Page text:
The Trial

Front Cover
OUP Oxford, Jul 9, 2009 - Fiction - 191 pages
12 Reviews
'Someone must have been telling tales about Josef K. for one morning, without having done anything wrong, he was arrested.' A successful professional man wakes up one morning to find himself under arrest for an offence which is never explained. The mysterious court which conducts his trial is outwardly co-operative, but capable of horrific violence. Faced with this ambiguous authority, Josef K. gradually succumbs to its psychological pressure. He consults various advisers without escaping his fate. Was there some way out that he failed to see? Kafka's unfinished novel has been read as a study of political power, a pessimistic religious parable, or a crime novel where the accused man is himself the problem. One of the iconic figures of modern world literature, Kafka writes about universal problems of guilt, responsibility, and freedom; he offers no solutions, but provokes his readers to arrive at meanings of their own. This new edition includes the fragmentary chapters that were omitted from the main text, in a translation that is both natural and exact, and an introduction that illuminates the novel and its author. ABOUT THE SERIES: For over 100 years Oxford World's Classics has made available the widest range of literature from around the globe. Each affordable volume reflects Oxford's commitment to scholarship, providing the most accurate text plus a wealth of other valuable features, including expert introductions by leading authorities, helpful notes to clarify the text, up-to-date bibliographies for further study, and much more.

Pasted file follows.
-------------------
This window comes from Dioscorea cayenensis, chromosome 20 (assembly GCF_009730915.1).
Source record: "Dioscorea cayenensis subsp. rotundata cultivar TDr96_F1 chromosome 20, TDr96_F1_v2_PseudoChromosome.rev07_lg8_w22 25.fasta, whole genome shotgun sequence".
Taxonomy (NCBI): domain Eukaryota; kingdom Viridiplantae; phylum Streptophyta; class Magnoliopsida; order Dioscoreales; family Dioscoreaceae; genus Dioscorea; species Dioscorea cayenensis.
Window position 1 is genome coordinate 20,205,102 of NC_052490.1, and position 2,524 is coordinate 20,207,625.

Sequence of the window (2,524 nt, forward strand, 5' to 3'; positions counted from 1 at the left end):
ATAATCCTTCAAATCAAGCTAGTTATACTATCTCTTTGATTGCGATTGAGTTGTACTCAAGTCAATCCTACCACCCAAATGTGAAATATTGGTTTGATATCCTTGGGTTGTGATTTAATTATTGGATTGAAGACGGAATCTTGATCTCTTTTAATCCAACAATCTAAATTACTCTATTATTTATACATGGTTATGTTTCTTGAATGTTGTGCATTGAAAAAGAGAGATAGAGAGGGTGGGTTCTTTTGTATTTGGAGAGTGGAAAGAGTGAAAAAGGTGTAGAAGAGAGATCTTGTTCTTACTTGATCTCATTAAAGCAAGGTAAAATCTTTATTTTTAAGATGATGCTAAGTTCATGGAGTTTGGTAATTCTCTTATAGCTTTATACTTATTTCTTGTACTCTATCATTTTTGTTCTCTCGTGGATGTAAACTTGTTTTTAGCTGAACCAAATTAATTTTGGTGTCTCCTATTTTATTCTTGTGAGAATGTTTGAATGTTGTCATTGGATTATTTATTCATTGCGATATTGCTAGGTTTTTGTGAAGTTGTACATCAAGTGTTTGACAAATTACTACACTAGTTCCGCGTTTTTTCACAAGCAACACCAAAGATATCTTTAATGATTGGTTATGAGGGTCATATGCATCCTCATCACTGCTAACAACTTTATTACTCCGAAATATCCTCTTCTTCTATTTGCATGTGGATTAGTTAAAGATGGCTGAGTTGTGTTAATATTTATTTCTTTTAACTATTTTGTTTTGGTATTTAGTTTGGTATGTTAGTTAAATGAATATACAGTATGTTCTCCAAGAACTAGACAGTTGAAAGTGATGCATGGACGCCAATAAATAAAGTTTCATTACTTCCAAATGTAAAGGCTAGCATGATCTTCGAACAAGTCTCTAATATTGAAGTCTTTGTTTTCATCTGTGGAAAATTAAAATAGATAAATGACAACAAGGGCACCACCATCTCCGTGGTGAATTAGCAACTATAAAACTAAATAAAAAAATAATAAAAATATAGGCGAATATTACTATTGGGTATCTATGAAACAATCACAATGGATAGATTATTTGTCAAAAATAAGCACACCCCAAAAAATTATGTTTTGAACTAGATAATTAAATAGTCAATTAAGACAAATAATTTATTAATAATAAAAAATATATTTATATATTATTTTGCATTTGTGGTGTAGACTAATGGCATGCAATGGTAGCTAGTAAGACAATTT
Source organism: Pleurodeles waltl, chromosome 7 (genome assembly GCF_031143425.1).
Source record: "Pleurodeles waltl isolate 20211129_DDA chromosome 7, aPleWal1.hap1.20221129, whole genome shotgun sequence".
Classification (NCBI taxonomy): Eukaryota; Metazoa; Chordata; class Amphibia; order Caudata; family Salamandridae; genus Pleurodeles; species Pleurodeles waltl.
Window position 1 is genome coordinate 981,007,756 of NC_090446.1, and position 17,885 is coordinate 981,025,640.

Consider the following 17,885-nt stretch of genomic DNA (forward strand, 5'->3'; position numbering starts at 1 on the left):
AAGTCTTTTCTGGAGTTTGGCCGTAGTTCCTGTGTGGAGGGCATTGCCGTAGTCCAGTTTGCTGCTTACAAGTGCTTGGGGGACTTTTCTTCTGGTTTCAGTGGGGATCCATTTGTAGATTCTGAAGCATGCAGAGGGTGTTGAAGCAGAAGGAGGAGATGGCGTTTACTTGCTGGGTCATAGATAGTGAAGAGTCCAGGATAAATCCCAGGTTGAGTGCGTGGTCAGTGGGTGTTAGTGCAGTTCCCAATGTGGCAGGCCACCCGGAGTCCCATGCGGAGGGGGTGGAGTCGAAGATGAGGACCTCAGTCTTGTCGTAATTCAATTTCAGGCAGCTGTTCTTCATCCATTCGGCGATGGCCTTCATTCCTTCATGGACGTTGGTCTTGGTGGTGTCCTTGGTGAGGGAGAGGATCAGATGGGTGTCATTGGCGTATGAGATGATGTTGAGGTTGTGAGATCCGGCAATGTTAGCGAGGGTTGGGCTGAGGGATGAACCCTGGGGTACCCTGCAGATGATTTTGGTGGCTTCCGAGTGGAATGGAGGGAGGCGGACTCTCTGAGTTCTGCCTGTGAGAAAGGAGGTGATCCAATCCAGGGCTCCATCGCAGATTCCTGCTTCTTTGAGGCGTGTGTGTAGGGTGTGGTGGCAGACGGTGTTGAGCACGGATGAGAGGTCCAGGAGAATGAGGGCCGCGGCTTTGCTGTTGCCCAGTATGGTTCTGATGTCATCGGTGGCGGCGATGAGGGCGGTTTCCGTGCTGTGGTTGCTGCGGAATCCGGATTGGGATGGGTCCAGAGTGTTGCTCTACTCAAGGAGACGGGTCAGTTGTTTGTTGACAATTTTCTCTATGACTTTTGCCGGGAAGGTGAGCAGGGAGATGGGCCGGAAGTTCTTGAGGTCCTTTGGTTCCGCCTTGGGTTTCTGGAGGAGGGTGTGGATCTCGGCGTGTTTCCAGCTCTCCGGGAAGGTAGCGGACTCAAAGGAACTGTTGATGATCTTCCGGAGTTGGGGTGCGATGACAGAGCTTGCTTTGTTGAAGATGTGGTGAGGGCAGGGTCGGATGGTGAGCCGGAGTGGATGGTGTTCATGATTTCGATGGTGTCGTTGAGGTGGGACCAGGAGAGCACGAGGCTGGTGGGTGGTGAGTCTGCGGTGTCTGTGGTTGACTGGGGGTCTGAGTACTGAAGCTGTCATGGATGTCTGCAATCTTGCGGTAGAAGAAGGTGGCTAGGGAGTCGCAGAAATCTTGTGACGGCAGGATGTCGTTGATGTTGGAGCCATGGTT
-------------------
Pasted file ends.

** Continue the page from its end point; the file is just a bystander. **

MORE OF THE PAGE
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Review: The Trial

User Review  - Dan Schwent - Goodreads

On his thirtieth birthday, bank employee Josef K. is arrested for an unknown crime and prosecuted on certain Sundays by an unknown agency. Yeah, that's a pretty vague teaser but how else do you drag ... Read full review

Review: The Trial

User Review  - Meenakshi - Goodreads

Having never placed a foot in the Kafka world, I was inexpressibly delighted to find a copy of The Trial in the library. And soon I sat to devour it. Before I give my views on this, something about ... Read full review

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About the author (2009)


Mike Mitchell taught at the universities of Reading and Stirling before becoming a full-time literary translator. He is the co-author of Harrap's German Grammar and the translator of numerous works of German fiction for which he has been eight times shortlisted for prizes; his translation of Rosendorfer's Letters Back to Ancient China won the Schlegel-Tieck Prize in 1998. He translated Rodenbach's The Bells of Bruges for Dedalus in 2007.
Ritchie Robertson is the author of the Very Short Introduction to Kafka. For Oxford World's Classics he has translated Hoffmann's The Golden Pot and Other Stories and introduced editions of Freud and Schnitzler. He is the editor of The Cambridge Companion to Thomas Mann.

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